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By The Numbers: America's Homelessness Problem

By The Numbers: America's Homelessness Problem

A lack of affordable housing continues to fuel homelessness in America’s largest cities, according to a Council of Economic Advisers report.

The report, "The State of Homelessness in America," details where homelessness is most common in the U.S. and identifies reasons why some communities might have higher rates of homelessness than others.

Sheltered Vs. Unsheltered

The Department of Housing and Urban Development defines homelessness in two ways: sheltered or unsheltered.

Sheltered refers to low-income populations residing in emergency shelters or transitional housing.

"Transitional housing provides stays of up to 24 months, generally in project-based living environments, and often promotes self-sufficiency goals for recipients," according to the report.

Unsheltered refers to individuals who live on sidewalks, in their cars, or places like abandoned buildings.

550,000 people are homeless in the U.S., according to the report, with about 350,000 being sheltered and 200,000 unsheltered.

The national rate of homelessness is 17 people per 10,000 people.

Boston, Massachusetts has the highest rate of sheltered homelessness at 99.1 people per 10,000. San Francisco has the most unsheltered homelessness at 59.8 people per 10,000.

See Also: What Is The Economy Saying About The 2020 Election?

California Struggles Statewide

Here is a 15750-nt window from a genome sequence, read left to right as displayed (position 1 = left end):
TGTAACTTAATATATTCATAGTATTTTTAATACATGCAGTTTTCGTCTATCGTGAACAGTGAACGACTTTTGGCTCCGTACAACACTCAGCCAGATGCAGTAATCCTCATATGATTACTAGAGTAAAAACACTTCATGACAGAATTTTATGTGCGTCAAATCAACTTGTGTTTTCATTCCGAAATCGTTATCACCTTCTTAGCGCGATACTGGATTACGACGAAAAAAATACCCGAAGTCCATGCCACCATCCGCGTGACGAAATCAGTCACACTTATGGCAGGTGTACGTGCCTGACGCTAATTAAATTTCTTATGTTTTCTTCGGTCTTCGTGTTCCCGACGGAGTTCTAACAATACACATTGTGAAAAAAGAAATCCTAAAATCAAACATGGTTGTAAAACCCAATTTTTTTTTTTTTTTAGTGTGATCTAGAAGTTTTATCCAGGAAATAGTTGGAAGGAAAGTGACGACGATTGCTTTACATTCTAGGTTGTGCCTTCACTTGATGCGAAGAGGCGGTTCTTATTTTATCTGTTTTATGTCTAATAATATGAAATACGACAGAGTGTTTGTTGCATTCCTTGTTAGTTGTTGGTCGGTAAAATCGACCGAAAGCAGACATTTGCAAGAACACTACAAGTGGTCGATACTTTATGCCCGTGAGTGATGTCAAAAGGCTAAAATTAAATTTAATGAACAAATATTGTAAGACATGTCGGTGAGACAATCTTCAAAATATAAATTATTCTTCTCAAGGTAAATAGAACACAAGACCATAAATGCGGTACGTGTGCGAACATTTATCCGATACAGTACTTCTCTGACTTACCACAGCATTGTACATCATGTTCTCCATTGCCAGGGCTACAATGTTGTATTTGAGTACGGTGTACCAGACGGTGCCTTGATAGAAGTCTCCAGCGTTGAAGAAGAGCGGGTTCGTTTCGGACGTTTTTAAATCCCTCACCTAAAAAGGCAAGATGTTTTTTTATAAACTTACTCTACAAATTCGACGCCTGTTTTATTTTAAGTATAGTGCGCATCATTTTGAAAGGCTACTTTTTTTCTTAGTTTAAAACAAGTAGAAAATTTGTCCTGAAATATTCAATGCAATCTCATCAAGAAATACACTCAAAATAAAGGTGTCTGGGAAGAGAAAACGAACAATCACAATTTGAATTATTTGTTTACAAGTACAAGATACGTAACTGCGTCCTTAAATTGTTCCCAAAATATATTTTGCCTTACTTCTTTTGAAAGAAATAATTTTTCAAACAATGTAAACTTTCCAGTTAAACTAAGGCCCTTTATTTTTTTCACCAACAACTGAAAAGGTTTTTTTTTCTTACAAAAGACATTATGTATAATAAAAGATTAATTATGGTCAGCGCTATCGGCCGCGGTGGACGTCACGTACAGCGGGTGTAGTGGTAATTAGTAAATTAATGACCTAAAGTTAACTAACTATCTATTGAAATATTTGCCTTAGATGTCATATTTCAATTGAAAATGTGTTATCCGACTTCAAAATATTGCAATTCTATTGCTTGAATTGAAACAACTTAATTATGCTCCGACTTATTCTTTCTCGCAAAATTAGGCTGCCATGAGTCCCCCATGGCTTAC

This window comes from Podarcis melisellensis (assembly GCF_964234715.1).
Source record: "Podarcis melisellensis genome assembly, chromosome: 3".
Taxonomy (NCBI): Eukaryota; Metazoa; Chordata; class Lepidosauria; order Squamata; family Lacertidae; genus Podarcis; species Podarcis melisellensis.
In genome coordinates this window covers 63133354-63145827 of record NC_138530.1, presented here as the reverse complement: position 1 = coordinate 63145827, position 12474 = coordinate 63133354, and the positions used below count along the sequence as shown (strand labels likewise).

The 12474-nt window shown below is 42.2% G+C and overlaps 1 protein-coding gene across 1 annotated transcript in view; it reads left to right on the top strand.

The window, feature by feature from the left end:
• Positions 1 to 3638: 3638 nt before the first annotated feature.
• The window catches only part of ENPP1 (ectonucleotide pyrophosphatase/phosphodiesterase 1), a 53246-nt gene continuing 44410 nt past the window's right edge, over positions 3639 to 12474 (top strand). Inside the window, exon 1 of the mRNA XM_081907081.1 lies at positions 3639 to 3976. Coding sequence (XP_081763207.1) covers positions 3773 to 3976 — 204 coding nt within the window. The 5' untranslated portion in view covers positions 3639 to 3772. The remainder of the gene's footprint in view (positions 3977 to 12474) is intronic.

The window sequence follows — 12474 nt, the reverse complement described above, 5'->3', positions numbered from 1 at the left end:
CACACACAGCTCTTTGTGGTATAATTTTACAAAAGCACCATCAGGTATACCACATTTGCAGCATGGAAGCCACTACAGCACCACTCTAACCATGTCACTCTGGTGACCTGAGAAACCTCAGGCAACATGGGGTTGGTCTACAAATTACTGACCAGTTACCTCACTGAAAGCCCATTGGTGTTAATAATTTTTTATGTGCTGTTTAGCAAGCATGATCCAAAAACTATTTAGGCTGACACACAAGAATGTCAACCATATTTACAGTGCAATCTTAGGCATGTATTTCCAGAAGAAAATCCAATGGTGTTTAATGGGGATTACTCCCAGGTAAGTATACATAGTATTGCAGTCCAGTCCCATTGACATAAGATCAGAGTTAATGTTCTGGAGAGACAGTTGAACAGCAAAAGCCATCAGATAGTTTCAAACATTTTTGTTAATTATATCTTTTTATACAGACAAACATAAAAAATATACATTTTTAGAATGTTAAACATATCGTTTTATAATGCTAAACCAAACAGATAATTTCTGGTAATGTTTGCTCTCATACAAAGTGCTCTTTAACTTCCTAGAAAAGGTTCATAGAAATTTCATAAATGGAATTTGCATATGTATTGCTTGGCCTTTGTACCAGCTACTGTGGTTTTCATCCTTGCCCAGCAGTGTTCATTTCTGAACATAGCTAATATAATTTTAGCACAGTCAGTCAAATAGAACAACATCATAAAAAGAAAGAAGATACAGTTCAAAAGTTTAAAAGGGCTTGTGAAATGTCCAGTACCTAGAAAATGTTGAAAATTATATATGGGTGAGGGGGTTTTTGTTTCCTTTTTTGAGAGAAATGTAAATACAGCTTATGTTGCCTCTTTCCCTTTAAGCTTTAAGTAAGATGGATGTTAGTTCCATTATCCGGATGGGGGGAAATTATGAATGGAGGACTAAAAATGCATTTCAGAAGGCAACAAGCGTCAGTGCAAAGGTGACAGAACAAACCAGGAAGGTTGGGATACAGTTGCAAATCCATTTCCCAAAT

Although San Francisco’s homeless population has been widely discussed by President Donald Trump and frequently covered by American media outlets, the Bay Area is far from alone in its struggle to alleviate homelessness.

California is home to four of the five cities with the highest rates of unsheltered homelessness in America.

Forty-seven percent of the nation’s unsheltered homeless people are found in California.

Los Angeles has 40.4 unsheltered homeless people per 10,000, Santa Rosa has 38.5 per 10,000 and San Jose has 30.3 per 10,000.

The following are cities in America with the highest rates of homelessness as measured by the combined sheltered and unsheltered populations, according to the Council of Economic Advisers.

  1. Washington, D.C.: 103.3 homeless per 10,000.
  2. Boston: 101.8 homeless per 10,000.
  3. New York City: 101.5 homeless per 10,000.
  4. San Francisco: 94.3 homeless per 10,000.
  5. Santa Rosa: 59.8 homeless per 10,000.

Posted-In: Council of Economic AdvisersGovernment Health Care Politics General Best of Benzinga


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